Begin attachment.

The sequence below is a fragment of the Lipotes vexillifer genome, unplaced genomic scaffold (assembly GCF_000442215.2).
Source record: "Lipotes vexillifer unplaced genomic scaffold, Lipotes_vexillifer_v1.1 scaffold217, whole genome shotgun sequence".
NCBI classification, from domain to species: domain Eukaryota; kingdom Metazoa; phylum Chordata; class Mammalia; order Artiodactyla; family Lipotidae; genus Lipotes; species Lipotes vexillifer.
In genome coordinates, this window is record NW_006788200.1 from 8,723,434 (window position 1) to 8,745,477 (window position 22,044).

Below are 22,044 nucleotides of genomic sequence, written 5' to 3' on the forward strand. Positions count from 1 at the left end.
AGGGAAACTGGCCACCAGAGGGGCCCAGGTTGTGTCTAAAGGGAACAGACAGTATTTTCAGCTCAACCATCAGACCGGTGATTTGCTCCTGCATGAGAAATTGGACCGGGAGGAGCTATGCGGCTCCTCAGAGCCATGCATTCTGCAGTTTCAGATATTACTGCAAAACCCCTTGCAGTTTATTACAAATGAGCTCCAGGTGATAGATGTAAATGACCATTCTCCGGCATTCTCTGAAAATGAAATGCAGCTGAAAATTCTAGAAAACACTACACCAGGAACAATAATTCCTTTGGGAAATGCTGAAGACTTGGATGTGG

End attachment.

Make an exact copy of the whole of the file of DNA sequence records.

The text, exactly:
The sequence below is a fragment of the Lipotes vexillifer genome, unplaced genomic scaffold (assembly GCF_000442215.2).
Source record: "Lipotes vexillifer unplaced genomic scaffold, Lipotes_vexillifer_v1.1 scaffold217, whole genome shotgun sequence".
NCBI classification, from domain to species: domain Eukaryota; kingdom Metazoa; phylum Chordata; class Mammalia; order Artiodactyla; family Lipotidae; genus Lipotes; species Lipotes vexillifer.
In genome coordinates, this window is record NW_006788200.1 from 8,723,434 (window position 1) to 8,745,477 (window position 22,044).

Below are 22,044 nucleotides of genomic sequence, written 5' to 3' on the forward strand. Positions count from 1 at the left end.
AGGGAAACTGGCCACCAGAGGGGCCCAGGTTGTGTCTAAAGGGAACAGACAGTATTTTCAGCTCAACCATCAGACCGGTGATTTGCTCCTGCATGAGAAATTGGACCGGGAGGAGCTATGCGGCTCCTCAGAGCCATGCATTCTGCAGTTTCAGATATTACTGCAAAACCCCTTGCAGTTTATTACAAATGAGCTCCAGGTGATAGATGTAAATGACCATTCTCCGGCATTCTCTGAAAATGAAATGCAGCTGAAAATTCTAGAAAACACTACACCAGGAACAATAATTCCTTTGGGAAATGCTGAAGACTTGGATGTGG